Jewell v. Jackson & Whitsitt Cotton Co.

Annotate this Case

313 So. 2d 157 (1975)

Jake JEWELL v. JACKSON & WHITSITT COTTON CO., a copartnership.

SC 1014.

Supreme Court of Alabama.

May 8, 1975.

Rehearing Denied June 5, 1975.

J. Garrison Thompson, Selma, for appellant.

W. W. Dinning, Demopolis, for appellee.

*158 MERRILL, Justice.

Plaintiff, Jake Jewell, brought a declaratory judgment action seeking the interpretation of a contract wherein Jewell agreed to sell all the cotton produced on 142.6 acres to defendant, Jackson & Whitsitt Cotton Co. This is an appeal by Jewell from a decree rendered in favor of the defendant.

Plaintiff is a cotton farmer. He primarily uses a planting method known as 2 and 1 skip row. Under this method, two rows are planted in cotton and every third row is left vacant, or skipped. The vacant row gives each plant more room to grow and obtain moisture. As a result, skip row cotton produces a higher yield per plant than does solid row cotton. Skip row planting, however, yields about the same amount of cotton per acre as solid row planting since there are fewer plants per acre, e. g., 100 acres planted in skip row produces approximately the same amount of cotton as 100 acres of solid row cotton.

About six weeks before the execution of the subject contract, Jewell applied for and received a cotton allotment from the Agricultural Stabilization and Conservation Service of the U.S. Department of Agriculture (A.S.C.S.). Jewell filled out A.S.C.S. form 516, "Intention to Participate and Payment Application," in which he stated that he expected to produce a yield of 690 pounds of cotton per acre.

The projected yield figure is calculated by the A.S.C.S. from an average of the actual yield of the cotton farmer for the three preceding years. The projected yield may vary considerably from the actual yield due to weather and environmental factors.

The projected yield per acre deviates from the actual yield per acre in another respect. The A.S.C.S. computes cotton allotment acreage in terms of "solid" acres. A skipped row, ditch, or other uncultivated area is not considered in computing "solid" acres planted for cotton allotment purposes. The A.S.C.S. calculates the number of "solid" acres of land planted by multiplying the number of acres of land planted in 2 and 1 skip row by .67. Thus, where the 2 and 1 skip row method is used, the projected yield per "solid" acre for A.S.C.S. cotton allotment purposes is appoximately 1/3 greater than the actual yield per acre.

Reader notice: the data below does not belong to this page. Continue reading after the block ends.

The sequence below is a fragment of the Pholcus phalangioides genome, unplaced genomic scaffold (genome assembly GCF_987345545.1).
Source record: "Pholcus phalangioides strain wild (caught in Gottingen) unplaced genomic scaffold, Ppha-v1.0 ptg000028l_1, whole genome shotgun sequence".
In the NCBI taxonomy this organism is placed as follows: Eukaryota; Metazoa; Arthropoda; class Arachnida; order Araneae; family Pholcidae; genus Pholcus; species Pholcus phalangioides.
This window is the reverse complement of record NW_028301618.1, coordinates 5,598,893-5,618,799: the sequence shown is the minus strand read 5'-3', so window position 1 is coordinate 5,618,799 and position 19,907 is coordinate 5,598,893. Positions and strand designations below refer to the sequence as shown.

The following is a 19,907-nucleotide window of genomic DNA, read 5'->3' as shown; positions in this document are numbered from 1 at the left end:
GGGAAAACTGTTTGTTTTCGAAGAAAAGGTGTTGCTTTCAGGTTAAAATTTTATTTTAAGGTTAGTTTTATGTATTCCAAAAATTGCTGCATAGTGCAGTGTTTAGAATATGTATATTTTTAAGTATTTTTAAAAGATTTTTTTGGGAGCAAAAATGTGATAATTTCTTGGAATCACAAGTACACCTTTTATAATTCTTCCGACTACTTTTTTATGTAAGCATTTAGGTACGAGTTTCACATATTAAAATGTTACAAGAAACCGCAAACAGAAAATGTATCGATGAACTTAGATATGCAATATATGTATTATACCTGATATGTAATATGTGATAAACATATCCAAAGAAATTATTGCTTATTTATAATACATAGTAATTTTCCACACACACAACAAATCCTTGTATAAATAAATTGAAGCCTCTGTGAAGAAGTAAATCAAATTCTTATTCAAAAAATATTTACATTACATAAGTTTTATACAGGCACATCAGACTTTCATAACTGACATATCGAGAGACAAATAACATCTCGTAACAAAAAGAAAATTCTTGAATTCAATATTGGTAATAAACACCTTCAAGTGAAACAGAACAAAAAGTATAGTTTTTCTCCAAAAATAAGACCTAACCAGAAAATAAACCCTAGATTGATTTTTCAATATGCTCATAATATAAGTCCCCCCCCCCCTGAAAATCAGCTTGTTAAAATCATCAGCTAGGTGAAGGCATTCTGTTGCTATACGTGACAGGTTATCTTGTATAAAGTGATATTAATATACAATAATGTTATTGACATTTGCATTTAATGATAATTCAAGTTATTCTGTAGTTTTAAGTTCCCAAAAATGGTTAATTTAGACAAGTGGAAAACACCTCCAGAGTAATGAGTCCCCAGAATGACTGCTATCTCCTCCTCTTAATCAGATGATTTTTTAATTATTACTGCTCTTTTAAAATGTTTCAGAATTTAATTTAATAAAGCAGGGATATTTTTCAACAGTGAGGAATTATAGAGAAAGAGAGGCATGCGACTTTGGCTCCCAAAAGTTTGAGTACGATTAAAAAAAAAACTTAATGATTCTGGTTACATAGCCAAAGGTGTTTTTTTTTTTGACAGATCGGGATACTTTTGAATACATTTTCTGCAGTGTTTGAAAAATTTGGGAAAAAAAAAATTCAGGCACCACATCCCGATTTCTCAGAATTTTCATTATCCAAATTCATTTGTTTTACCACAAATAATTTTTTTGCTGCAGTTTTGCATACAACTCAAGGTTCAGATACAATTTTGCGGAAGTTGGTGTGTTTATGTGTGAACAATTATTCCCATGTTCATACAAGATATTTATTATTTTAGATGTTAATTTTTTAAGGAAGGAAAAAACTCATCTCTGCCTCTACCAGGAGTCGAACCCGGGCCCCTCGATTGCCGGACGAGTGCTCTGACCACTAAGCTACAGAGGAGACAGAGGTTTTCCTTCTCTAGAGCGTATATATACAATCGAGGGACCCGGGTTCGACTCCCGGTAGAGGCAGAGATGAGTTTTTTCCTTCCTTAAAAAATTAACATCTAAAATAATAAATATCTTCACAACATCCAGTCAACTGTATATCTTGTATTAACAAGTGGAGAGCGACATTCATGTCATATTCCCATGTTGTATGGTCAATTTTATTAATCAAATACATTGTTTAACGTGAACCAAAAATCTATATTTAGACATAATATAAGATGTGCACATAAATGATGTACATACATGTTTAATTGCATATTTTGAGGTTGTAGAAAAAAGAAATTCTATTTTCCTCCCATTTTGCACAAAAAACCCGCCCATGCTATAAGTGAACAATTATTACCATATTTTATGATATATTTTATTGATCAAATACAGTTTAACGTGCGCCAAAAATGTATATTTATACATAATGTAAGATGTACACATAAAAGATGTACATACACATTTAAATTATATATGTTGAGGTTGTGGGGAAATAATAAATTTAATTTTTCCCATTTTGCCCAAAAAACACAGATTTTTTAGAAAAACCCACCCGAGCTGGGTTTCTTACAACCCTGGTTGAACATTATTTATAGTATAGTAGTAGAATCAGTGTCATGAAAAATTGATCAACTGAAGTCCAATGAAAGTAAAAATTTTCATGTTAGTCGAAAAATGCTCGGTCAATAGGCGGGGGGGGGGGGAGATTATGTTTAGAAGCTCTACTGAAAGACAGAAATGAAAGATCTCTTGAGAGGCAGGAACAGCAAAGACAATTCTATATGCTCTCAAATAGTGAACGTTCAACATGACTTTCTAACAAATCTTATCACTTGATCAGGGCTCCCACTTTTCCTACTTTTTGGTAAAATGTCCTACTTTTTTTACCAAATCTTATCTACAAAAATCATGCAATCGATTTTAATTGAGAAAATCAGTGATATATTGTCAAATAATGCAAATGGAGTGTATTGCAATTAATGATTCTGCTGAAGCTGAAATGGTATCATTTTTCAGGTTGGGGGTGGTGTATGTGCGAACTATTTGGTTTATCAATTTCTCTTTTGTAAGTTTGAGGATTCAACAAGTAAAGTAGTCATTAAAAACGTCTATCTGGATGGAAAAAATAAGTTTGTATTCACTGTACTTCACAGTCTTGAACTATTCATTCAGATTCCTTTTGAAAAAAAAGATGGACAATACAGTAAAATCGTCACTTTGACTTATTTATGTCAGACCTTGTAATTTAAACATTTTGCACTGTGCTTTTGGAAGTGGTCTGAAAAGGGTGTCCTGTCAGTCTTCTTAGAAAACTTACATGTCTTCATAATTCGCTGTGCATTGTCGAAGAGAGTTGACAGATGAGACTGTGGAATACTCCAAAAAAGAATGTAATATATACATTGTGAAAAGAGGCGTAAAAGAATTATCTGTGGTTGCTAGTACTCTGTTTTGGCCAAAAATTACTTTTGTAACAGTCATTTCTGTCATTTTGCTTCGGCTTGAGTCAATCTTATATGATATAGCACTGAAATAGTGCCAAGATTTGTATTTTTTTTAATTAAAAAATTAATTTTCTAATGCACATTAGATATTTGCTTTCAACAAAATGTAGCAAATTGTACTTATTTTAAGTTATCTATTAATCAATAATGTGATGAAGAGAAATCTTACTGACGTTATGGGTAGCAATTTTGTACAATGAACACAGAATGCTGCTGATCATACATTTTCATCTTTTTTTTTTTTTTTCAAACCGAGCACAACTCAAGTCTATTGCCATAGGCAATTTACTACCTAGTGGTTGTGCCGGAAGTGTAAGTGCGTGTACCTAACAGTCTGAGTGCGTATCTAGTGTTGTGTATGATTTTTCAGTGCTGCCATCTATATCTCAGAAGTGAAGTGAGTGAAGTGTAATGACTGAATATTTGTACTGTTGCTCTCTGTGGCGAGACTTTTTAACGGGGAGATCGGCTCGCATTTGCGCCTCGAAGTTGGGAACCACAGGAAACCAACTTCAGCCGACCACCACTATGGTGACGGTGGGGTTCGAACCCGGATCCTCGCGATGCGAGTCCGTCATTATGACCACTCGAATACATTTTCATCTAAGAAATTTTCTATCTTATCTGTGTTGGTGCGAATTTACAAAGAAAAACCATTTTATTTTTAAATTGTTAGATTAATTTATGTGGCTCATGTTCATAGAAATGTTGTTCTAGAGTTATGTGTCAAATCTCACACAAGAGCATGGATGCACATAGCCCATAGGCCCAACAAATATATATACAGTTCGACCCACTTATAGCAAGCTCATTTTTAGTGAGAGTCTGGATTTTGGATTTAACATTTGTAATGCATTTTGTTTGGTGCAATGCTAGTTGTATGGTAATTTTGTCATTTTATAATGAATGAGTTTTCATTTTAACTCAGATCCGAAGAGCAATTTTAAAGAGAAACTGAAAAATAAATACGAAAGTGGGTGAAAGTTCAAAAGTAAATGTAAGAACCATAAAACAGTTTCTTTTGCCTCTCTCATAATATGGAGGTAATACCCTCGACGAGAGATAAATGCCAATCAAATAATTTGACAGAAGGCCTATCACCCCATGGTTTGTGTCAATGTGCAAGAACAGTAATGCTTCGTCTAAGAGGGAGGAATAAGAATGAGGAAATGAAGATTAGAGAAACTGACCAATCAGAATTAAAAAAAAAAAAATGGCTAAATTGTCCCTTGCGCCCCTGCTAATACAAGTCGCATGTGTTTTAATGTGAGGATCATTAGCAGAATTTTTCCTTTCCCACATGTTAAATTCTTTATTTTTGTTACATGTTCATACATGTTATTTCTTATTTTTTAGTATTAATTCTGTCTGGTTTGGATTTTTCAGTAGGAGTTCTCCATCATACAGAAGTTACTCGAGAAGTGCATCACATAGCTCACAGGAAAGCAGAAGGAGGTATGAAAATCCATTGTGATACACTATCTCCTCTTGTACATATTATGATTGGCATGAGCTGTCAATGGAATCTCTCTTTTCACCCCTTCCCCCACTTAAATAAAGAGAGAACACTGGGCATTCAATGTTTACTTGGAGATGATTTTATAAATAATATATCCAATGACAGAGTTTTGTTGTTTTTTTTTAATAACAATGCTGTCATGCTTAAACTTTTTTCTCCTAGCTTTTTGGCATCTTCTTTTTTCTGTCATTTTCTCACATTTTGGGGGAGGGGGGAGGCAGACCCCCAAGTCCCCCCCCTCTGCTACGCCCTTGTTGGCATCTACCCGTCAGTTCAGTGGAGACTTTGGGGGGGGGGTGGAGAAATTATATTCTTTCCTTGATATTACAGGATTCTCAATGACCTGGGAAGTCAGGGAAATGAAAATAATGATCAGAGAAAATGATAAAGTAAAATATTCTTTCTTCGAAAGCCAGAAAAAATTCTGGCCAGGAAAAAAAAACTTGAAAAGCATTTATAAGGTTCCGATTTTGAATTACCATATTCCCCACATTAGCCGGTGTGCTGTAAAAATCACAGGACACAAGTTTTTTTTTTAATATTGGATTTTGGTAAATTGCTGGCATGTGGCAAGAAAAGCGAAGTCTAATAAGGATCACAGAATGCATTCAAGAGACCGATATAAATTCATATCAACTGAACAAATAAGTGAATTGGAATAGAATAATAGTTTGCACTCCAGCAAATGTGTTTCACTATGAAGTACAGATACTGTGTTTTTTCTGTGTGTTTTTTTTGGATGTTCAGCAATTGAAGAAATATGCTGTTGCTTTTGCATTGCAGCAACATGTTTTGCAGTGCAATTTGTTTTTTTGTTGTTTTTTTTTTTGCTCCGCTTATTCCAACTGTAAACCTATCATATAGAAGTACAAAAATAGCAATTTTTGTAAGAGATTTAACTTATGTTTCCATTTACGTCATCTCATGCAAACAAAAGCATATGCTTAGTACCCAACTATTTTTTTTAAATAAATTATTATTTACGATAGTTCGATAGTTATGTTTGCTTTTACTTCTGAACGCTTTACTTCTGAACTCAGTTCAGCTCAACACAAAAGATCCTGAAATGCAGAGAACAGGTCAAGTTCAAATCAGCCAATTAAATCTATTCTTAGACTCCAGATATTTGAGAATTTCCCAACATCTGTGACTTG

On April 17, 1973, Jewell entered into the contract with Jackson & Whitsitt through Allen Small, officer manager of the Selma Compress Company, to sell part of his cotton to them for 35¢ per pound. Actually, the contract reads "35.00 per pound gin run" but the parties agree that the trade was 35¢ per pound. The contract provided in pertinent parts as follows:

"* * * the SELLER agrees to sell and the BUYER agrees to buy at prices and terms as stated below. All and only the cotton produced by Jake Jewell Dallas County, Ala. during the crop year 1973 on approximately 150 acres located in___________________. * * * * * * "The SELLER agrees to practice normal good farming methods in the production and harvesting of the crop, * * *."

At the bottom of the contract, below the parties' signatures, appeared the following:

"Farm Number: I 8 "Projected Yield: 690"

[About two or three weeks later, Jewell asked Small to change the acreage from 150 acres to 142.6 acres, which corresponded to Jewell's cotton allotment, and this was done].

Jewell denied that the amount of the projected yield, 690 pounds, was on the contract when he signed it. Small testified that he secured the information as to the projected yield, 690 pounds, from Jewell, and that it was on the contract at the time that Jewell signed the contract.

Pursuant to the contract, Jewell planted, grew and harvested a skip row cotton crop *159 on 142.6 acres of land and delivered 143 bales of cotton with an average net weight of 475 pounds to Selma Compress Company, a bonded warehouse, for the account of Jackson & Whitsitt. Jewell also planted skip row cotton on 140 additional acres from which he harvested 127 bales. This cotton was delivered by Jewell in his own name to Selma Compress.

When Jewell attempted to sell the additional 127 bales, the Compress Co. "refused to allow the samples to be placed on the table for sale" because Jackson & Whitsitt claimed a portion of the additional bales. That day, cotton was selling between 68¢ and 72¢ per pound in Selma.

Plaintiff then filed this declaratory judgment action claiming that he was entitled to the additional 127 bales of cotton.

Jackson & Whitsitt based its claim upon an alleged custom and usage of the cotton trade that the number of acres expressed in the contract contemplated "solid" acres of cotton, according to the calculations of the A.S.C.S.

After hearing the evidence ore tenus, the trial court decreed as follows: